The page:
News > Turkish Armenians > Hrant Dink memorial in Istanbul a show of diversity, unity
By ÖZGÜR ÖĞRET
Thousands of people gathered Wednesday to commemorate slain journalist Hrant Dink in front of the Istanbul office building where he was assassinated four years ago, an event that united a diverse and colorful coalition.
Crowds have gathered on the same spot each year since Jan. 19, 2007, when the Armenian-Turkish newspaper editor was shot in the back by confessed triggerman Ogün Samast. Thousands of people came together that day as photographers were still taking shots of his body, lying in the street covered with newspapers.
Four years later, they united under the same slogan – “We are all Hrant, We are all Armenians” – as at the original gathering, and with the same demands for the justice they say has been denied.
“We know the ones who did it, the ones who made them do it and the ones who covered it up are in the state,” journalist Bülent Aydın said to the crowd assembled on a sunny winter day in Istanbul’s Osmanbey district. “Let the ones who said ‘kill’ be put to trial.”
Though last year’s commemoration drew limited participation due to snow, a larger crowd joined this year’s event, with one group gathering at Taksim Square and another in the Şişli district. Both marched to Osmanbey and the office of the weekly newspaper Agos, founded by Dink and published in Armenian and Turkish. By 2 p.m. the street was closed to traffic. Flowers and pictures in a heart-shaped wreath were laid at the spot where Dink was shot. At 3 p.m., the time of the assassination, the crowd was called to silence and a recording was played of Dink’s voice talking about the Armenians of Anatolia. Many in the crowd could not back hold their tears.
During the commemoration ceremony, people handed out banners reading, “There has been no Hrant/prosecutor/state/Parliament for four years.” Relatives of slain intellectuals, journalists, artists and other victims of hate campaigns such as the one Dink had been subjected to before his death came to show their support. “We have gathered here for the fourth time, as a big family. We are relatives now,” Nükhet İpekçi, the daughter of assassinated journalist Abdi İpekçi, told the crowd. “As our sister Rakel [Dink, Hrant’s widow] said, they made us relatives in suffering.”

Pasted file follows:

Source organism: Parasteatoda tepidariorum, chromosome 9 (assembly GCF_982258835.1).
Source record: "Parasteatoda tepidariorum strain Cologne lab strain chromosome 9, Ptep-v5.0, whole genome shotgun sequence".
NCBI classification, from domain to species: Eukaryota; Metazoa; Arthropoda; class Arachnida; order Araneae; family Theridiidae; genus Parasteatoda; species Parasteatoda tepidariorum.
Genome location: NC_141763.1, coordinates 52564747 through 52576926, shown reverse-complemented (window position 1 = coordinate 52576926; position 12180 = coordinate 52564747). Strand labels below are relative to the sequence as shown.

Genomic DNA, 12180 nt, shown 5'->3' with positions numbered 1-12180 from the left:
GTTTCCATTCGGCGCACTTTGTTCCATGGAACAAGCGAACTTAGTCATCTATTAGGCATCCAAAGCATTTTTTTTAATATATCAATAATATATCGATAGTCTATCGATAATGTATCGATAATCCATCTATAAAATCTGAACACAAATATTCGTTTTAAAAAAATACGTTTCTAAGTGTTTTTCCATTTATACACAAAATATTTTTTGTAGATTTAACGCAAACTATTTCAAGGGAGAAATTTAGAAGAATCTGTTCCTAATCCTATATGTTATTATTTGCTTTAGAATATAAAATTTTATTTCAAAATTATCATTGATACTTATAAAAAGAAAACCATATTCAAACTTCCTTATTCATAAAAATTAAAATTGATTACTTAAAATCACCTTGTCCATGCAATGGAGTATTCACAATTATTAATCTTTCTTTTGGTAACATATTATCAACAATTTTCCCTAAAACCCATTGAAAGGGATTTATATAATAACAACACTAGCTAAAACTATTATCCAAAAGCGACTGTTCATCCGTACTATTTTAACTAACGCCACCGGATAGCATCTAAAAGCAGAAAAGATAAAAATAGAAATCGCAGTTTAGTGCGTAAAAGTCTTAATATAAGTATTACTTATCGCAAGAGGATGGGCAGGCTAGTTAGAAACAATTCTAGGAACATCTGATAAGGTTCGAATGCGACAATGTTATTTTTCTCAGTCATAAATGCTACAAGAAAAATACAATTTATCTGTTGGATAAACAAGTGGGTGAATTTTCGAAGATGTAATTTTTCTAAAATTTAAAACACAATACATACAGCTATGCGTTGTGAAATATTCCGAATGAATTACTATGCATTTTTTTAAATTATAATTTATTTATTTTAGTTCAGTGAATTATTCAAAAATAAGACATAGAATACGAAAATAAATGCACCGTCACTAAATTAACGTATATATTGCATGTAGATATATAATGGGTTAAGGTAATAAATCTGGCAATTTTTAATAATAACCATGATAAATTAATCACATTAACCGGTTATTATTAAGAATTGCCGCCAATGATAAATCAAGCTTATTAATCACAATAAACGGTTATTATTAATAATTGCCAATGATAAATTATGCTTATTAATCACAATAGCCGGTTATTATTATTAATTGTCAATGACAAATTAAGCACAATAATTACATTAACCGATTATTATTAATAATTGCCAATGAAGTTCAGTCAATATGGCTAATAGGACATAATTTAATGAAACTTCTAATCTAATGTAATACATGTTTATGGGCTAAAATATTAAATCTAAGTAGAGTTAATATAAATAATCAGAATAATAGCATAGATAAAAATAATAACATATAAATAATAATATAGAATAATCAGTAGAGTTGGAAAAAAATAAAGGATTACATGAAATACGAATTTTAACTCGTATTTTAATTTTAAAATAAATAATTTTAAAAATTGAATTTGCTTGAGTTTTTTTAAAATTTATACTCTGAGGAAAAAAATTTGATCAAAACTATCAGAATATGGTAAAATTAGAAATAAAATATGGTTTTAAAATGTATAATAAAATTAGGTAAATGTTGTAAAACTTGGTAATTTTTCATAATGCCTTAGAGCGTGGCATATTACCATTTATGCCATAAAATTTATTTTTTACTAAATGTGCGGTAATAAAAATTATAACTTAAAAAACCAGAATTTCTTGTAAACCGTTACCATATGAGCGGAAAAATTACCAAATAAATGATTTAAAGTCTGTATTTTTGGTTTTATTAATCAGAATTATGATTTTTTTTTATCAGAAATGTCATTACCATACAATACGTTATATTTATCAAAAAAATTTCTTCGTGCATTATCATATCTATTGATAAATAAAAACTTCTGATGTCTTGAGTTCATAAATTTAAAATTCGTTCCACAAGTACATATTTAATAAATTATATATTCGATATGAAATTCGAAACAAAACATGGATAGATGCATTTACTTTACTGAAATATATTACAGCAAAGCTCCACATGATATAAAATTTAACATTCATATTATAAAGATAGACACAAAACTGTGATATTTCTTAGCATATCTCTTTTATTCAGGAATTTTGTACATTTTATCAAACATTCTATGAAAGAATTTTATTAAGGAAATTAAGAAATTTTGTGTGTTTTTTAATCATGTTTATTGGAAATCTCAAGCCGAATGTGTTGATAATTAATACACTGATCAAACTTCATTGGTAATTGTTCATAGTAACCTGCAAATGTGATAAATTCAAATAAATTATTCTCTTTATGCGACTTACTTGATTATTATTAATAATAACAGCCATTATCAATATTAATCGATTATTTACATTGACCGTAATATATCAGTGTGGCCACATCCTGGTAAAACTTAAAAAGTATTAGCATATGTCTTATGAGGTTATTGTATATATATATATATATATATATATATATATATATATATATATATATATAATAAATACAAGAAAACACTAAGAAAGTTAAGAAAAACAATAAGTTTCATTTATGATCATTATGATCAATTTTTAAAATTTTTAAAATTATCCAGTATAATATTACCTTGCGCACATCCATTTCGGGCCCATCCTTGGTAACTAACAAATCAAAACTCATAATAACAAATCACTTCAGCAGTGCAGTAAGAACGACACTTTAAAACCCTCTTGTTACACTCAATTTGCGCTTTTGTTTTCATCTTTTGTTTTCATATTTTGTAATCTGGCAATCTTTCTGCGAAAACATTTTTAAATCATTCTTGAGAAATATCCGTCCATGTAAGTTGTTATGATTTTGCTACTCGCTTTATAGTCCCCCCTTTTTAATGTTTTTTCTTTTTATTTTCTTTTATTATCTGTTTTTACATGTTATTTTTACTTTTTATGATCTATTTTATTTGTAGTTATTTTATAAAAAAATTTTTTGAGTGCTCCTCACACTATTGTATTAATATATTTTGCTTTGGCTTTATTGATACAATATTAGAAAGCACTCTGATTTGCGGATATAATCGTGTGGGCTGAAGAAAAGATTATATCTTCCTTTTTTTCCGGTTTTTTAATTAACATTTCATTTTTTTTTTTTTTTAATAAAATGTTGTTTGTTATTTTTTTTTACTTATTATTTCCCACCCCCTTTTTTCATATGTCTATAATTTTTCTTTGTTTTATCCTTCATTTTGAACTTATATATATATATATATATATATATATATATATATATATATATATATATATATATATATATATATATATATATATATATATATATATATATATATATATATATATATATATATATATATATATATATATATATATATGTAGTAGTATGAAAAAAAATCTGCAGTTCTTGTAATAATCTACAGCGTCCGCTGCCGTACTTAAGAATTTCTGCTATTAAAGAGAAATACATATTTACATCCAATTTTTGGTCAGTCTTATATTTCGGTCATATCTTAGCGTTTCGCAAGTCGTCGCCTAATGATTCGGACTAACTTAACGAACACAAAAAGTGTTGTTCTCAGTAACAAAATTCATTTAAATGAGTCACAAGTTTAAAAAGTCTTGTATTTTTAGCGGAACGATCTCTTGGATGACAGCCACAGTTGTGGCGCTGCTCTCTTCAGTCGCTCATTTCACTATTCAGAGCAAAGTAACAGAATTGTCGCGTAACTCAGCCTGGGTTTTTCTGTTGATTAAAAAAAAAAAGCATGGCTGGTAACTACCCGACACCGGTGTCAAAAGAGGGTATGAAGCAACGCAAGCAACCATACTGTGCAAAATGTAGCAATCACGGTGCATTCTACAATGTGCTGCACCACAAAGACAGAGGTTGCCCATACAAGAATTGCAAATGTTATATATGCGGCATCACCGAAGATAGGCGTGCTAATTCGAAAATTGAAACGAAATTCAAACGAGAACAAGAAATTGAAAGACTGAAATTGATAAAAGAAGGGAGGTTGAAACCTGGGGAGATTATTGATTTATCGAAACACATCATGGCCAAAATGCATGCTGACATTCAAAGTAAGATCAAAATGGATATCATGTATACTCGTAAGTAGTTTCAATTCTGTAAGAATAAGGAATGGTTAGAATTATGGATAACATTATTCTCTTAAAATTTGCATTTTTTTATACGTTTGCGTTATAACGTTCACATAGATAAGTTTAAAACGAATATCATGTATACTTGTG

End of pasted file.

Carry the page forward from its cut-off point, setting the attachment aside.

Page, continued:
Prior to dissembling, the crowd was asked to show up at the next hearing of the murder case in February and to join the torch-lit march from Taksim Square to Tünel Square at 7 p.m. Police with tear gas and riot shields were on high alert during the afternoon event, but the commemoration ended without incident.
Dink was a Turkish citizen of Armenian origin who had been working to reestablish ties between Turks and Armenians which have been troubled since the alleged killing or deporting of hundreds of thousands of Armenians during the last years of the Ottoman Empire. His assassination in 2007 hit the country hard and has brought together people from different backgrounds to demand that all those involved in his murder be brought to justice.
The Dink family has made a new plea for police and gendarmerie officials who were left outside the scope of the investigation to be questioned in light of the recent European Court of Human Rights decision finding Turkey guilty of not protecting Dink and his freedom of speech, and not properly investigating civil servants suspected of either neglect or direct involvement in the murder.
“The state needs to put itself on trial and it does not. It is that simple,” Ümit Kıvanç, a journalist, director and member of the “Friends of Hrant Dink Platform” told the Hürriyet Daily News & Economic Review.
“[Every demand] is being denied. Nobody who needs to be questioned has been. There are people who are still on duty. This [murder] has gone into the record as done by the state,” Kıvanç said, adding that even an ordinary citizen is able to explain how the murder process developed but that does not matter to the court or to the state. “They do not care,” he said.
Source: Hürriyet Daily News, Istanbul, 19 January 2011